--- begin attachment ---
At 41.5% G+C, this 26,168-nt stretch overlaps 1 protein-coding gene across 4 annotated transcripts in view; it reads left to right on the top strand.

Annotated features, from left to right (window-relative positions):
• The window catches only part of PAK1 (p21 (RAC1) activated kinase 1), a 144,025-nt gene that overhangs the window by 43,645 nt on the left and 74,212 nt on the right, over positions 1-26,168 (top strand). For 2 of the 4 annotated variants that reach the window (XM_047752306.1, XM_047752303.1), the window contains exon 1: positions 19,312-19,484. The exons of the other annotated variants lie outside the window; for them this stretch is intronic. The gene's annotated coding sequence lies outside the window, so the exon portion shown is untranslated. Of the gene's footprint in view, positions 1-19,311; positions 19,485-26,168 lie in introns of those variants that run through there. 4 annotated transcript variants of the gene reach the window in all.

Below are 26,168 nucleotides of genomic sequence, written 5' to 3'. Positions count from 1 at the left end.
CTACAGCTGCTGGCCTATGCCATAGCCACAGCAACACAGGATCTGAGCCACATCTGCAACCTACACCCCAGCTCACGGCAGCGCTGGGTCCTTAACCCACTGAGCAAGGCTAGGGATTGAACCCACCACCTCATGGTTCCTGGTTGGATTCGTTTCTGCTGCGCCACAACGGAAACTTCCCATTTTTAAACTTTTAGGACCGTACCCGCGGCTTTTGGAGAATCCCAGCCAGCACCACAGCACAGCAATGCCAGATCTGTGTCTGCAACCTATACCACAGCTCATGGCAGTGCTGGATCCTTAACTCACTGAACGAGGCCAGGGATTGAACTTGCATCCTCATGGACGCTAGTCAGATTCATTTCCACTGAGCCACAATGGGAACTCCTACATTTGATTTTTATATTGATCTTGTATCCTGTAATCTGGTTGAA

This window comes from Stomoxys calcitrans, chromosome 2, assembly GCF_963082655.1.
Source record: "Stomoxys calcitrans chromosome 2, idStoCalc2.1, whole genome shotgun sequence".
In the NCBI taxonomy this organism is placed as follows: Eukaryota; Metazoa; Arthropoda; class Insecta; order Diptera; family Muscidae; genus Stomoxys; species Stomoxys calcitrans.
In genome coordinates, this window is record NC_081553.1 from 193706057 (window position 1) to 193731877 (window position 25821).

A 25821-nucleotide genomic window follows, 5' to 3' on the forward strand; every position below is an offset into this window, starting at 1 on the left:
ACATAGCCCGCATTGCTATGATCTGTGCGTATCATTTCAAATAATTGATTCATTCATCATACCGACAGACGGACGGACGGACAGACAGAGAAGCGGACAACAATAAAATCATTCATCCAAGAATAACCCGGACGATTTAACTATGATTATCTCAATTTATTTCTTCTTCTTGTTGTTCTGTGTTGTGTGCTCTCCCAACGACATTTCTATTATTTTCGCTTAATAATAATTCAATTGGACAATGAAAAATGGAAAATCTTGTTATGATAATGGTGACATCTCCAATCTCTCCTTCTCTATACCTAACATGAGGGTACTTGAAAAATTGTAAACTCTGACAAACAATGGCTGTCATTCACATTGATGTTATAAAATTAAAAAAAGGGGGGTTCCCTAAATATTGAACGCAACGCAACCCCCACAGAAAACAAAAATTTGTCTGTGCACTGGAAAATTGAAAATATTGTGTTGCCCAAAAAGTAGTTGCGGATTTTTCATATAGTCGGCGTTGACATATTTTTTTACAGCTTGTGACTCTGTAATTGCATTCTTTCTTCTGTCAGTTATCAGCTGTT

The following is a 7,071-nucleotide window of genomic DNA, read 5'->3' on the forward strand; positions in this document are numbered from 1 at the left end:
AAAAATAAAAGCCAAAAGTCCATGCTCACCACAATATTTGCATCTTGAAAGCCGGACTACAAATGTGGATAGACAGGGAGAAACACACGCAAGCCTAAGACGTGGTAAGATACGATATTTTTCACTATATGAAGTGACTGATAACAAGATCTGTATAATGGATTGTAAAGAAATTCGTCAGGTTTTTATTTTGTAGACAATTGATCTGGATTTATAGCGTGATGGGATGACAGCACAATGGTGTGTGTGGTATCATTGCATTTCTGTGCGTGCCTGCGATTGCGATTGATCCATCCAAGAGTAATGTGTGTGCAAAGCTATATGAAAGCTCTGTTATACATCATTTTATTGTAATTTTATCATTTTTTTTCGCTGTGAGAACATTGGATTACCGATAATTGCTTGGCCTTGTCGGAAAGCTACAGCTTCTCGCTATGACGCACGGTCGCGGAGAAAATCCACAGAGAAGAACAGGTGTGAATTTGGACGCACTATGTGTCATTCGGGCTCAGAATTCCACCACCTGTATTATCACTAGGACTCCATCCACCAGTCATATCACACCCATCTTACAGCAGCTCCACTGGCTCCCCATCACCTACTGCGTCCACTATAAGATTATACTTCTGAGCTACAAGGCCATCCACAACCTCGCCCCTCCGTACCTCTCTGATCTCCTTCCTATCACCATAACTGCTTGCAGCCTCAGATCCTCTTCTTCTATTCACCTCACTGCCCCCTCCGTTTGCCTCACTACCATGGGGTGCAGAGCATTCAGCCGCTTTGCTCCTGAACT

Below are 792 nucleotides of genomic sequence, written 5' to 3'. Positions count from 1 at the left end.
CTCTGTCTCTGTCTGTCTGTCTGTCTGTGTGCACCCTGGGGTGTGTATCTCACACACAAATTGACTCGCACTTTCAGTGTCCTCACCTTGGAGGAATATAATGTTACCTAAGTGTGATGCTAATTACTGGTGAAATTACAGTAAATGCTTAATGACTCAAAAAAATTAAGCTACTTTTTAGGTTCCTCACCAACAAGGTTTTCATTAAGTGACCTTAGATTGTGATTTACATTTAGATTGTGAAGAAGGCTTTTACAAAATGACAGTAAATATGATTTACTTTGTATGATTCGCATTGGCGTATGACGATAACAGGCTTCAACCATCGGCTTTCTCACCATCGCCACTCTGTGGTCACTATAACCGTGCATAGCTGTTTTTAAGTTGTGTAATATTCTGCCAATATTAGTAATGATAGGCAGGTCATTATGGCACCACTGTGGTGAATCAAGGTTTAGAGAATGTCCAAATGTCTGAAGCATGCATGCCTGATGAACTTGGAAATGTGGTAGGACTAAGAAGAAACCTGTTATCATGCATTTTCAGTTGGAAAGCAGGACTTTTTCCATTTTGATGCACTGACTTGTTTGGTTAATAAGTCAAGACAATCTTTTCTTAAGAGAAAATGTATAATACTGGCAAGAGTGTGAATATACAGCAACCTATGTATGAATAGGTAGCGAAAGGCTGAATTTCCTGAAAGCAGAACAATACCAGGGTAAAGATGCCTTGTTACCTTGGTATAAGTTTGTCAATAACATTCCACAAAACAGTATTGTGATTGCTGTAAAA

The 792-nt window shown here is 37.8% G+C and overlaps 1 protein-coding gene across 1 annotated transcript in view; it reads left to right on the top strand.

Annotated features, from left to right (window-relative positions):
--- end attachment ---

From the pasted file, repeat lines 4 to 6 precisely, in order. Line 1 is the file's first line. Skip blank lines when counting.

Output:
Below are 26,168 nucleotides of genomic sequence, written 5' to 3'. Positions count from 1 at the left end.
CTACAGCTGCTGGCCTATGCCATAGCCACAGCAACACAGGATCTGAGCCACATCTGCAACCTACACCCCAGCTCACGGCAGCGCTGGGTCCTTAACCCACTGAGCAAGGCTAGGGATTGAACCCACCACCTCATGGTTCCTGGTTGGATTCGTTTCTGCTGCGCCACAACGGAAACTTCCCATTTTTAAACTTTTAGGACCGTACCCGCGGCTTTTGGAGAATCCCAGCCAGCACCACAGCACAGCAATGCCAGATCTGTGTCTGCAACCTATACCACAGCTCATGGCAGTGCTGGATCCTTAACTCACTGAACGAGGCCAGGGATTGAACTTGCATCCTCATGGACGCTAGTCAGATTCATTTCCACTGAGCCACAATGGGAACTCCTACATTTGATTTTTATATTGATCTTGTATCCTGTAATCTGGTTGAA

This window comes from Stomoxys calcitrans, chromosome 2, assembly GCF_963082655.1.